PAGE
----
I’ve brought up the race for NHL 2013 coverboy before here and specifically Scott Hartnell’s campaign to be the man on the front of everyone’s shiny new toy come next season. In sum, I’m a big supporter of it, I think it would be great.
The Philadelphia Flyers have rolled out their campaign to get their man on the cover and it begins with the “Captain Canada” look above. Not too shabby, crew.
Having seen this, who’s your ultimate Captain per hockey country?
Russia, Finland, Sweden, Canada, the Czech Republic and the USA are the top six in the IIHF rankings, run with those.
Alright folks, the first two have gone over pretty well and I wanted to do one tonight. Unfortunately no classic photos were taken like the one of Mr. Downie or Mr. Nash, but I think we can make this work.
Between the fact it’s Patrick Kane, the sign proclaiming love for Patrick Kane and a New Jersey Devils blood drive ad, there has to be some gold in here.
I leave it to you, Backhand Shelf nation. Give us your best synopsis of what’s going on here. Great answers can be, but are not limited to: simple quotes, memes, mini-screenplays, sitcom ideas, novellas, etc.
It has been a pretty up and down year for the sniper from Brampton, Ontario both on and off the rink. This picture gives us the perfect opportunity to peer into his soul and find out what Mr. Nash, at his core, is thinking.
Put your best words in Rick Nash’s mouth…. Go! (Keep it reasonably PG on here and feel free to tweet anything especially creative.)
Hockey people are people – I know this is a massive revelation to some people, but they can’t ALWAYS be robots. From time to time we’re lucky enough to peer into their personalities. Occasionally this is horrifying and completely regrettable, but at others this is actually pretty funny and genuine.
Alain Vigneault provided us with one of the latter last night.
In case you didn’t know Vernon Fiddler, he probably has my favorite name in hockey. I love the way it rolls off the tongue. Vernon Fiddler. He sounds like someone who would play in your local pub every Tuesday. What I didn’t know about Vernon Fiddler before seeing Vigneault in the following video is that Fiddler apparently does one hell of a Kevin Bieksa impression. I’ve never seen it, but Bieksa and Vigneault did and they really, really loved it.
Jeremy Roenick is truly one of the ultimate hockey characters of our time. From his on ice dancing, his emotions after one of his former teams topped another one of his former teams despite the efforts of Mike Milbury to totally kill the mood, his back and forth with Patrick Roy, and all the other moments which have since immortalized themselves on the king-maker that is the internet, JR is one of a kind.
What often gets lost in his flair for entertaining is the immense talent Roenick actually was. He was the third American born player to score 500 goals in his career, he scored 50 goals twice, finished with 40 twice and had at least 20 in nine other seasons. When you consider the rough and tumble game he played (from 1993-94 to 2000-0 he recorded at least 100 PIMs a season), you can only imagine the type of numbers he could have put up had he been more concerned with finesse. Let’s also not forget the offensive constraints of the era in general and the time he spent with a Coyotes team that was substandard more often than not.
The Coyotes recognized Roenick on Saturday night, adding his name to their ring of honour and retiring his number 97. The honour was obviously very special for Roenick, and was only enhanced by the fact the Blackhawks were the opposition of record, the team he began his career with.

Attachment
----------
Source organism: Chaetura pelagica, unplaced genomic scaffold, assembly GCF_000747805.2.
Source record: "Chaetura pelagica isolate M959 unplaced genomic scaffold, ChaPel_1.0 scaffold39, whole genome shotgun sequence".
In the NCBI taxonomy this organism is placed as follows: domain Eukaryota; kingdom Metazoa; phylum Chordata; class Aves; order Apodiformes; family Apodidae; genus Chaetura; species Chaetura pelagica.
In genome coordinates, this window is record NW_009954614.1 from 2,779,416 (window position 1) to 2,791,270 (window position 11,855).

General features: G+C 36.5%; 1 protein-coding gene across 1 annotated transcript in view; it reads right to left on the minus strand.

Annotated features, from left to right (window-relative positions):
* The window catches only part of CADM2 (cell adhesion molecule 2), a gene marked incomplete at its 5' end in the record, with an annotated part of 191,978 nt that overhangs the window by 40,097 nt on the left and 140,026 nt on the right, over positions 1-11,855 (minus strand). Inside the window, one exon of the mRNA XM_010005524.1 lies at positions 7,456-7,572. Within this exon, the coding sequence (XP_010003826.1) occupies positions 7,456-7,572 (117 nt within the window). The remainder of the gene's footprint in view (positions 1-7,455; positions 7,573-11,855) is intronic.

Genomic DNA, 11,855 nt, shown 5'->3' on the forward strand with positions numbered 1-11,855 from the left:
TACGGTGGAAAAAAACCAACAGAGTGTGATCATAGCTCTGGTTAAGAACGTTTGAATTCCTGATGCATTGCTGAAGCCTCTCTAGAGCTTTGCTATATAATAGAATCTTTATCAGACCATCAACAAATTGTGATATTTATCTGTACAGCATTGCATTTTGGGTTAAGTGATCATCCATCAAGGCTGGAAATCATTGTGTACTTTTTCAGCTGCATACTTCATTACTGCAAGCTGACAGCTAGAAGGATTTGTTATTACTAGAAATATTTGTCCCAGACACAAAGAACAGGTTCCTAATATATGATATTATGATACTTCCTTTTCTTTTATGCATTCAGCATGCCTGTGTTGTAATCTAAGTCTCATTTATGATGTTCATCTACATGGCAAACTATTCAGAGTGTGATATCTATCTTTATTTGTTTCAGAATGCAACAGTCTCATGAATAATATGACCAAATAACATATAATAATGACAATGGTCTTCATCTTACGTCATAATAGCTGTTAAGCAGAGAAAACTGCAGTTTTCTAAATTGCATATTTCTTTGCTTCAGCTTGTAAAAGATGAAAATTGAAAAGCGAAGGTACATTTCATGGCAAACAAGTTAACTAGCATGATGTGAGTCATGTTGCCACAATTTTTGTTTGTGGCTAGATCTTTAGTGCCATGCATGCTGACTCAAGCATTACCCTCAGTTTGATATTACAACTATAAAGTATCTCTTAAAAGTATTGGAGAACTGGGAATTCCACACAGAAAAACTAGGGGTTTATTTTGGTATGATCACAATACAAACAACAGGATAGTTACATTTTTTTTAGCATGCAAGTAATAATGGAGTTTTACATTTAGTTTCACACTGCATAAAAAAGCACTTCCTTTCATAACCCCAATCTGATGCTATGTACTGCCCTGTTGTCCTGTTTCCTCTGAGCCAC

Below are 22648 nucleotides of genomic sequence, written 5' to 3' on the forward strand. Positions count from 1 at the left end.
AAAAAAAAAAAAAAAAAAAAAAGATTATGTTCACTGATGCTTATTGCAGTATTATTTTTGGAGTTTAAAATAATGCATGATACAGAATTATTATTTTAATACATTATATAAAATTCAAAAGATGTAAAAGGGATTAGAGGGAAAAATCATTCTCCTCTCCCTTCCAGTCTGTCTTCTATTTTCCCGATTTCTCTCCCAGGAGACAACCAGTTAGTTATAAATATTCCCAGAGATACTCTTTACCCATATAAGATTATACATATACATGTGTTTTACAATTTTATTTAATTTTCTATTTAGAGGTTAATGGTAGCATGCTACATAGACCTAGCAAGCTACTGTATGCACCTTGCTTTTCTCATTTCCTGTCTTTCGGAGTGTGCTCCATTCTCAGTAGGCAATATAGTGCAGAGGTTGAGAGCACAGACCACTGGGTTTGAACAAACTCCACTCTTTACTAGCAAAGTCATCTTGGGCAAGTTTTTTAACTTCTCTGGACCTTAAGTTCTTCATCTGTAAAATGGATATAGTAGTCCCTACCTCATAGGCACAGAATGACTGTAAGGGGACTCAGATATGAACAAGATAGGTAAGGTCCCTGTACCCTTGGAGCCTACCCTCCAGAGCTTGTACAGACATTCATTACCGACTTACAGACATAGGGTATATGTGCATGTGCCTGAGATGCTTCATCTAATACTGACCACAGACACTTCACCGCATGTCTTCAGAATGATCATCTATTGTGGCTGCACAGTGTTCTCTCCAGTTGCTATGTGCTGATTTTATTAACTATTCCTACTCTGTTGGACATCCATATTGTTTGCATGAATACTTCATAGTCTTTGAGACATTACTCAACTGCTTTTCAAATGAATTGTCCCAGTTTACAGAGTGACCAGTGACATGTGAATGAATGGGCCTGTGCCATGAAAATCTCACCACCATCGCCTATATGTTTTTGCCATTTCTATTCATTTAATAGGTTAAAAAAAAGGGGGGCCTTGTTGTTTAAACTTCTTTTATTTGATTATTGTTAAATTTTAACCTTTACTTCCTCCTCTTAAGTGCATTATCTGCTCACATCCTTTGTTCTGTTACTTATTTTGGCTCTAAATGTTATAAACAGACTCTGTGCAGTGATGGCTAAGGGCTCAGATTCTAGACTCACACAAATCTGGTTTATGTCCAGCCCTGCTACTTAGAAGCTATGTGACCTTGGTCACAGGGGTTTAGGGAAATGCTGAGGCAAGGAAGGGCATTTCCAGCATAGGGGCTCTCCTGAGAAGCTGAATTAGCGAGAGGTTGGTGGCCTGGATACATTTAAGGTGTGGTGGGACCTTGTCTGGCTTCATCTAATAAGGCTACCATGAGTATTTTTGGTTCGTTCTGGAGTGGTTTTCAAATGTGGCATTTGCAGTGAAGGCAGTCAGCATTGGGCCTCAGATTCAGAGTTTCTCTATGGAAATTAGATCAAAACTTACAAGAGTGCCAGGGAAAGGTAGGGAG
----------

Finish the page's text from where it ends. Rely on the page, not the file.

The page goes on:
With Chicago media in the house, Roenick was asked about his aspirations to have his number 27 retired in Chicago. He was frank as always.
“They just drag their feet a little bit slower than these guys,” Roenick joked prior to his Ring of Honor ceremony on Saturday night. “Without question that’s a huge goal of mine, to (have my number) retired in Chicago. It’s the best honor as an athlete, with exception of the Hall of Fame. It’s the best thing that you can have bestowed upon you.”
“Both teams are special to me, no question,” he said. “Twenty-three years ago I was 155 pounds coming out of high school, it was unheard of for a team to draft anyone out of high school and Chicago took a chance on me. They’ll forever be in my heart. To be so passionate about one city and then be traded to another and feeling that same passion (for it), that’s a special thing.”
“I think we have a good enough relationship after 20 years that we’ll get there,” Roenick said. “But tonight it’s about Phoenix and how I appreciate being here and how much I love being here.”
Headshots. Hard capped shoulder pads. Visors. Blindside hits. Concussions. …SAFETY!
As we’ve learned more about the long-term damage on-ice injuries are having on hockey players, we’ve tried harder to make the game safer and smarter, and so we should. These are important issues.
But one thing has sucked about it: it’s made those of us who enjoy fighting and general on-ice violence feel guilty, and have to bury the fact that we really like watching a good tilt.
Well, the movie Goon can be our escape. No guilt, no safety discussions, nothing. I can’t promise it’ll be good, but after the trailer, I can promise I’ll watch it.
It looks a little bloody for my taste, but hey – if you’re gonna make a goon movie, you kinda have to go for it. I wonder if there are any players out there who see a little bit of themselves in Sean William Scott’s character? (Jeremy Yablonski in Russia, maybe?)
Here’s your trailer:
At the very least, it has to be better than Slapshot 2, correct? That movie was so bad I wouldn’t even give Slapshot 3 a chance (yes, it exists).
Fun fact: it’s actually based on a book (and a true story at that).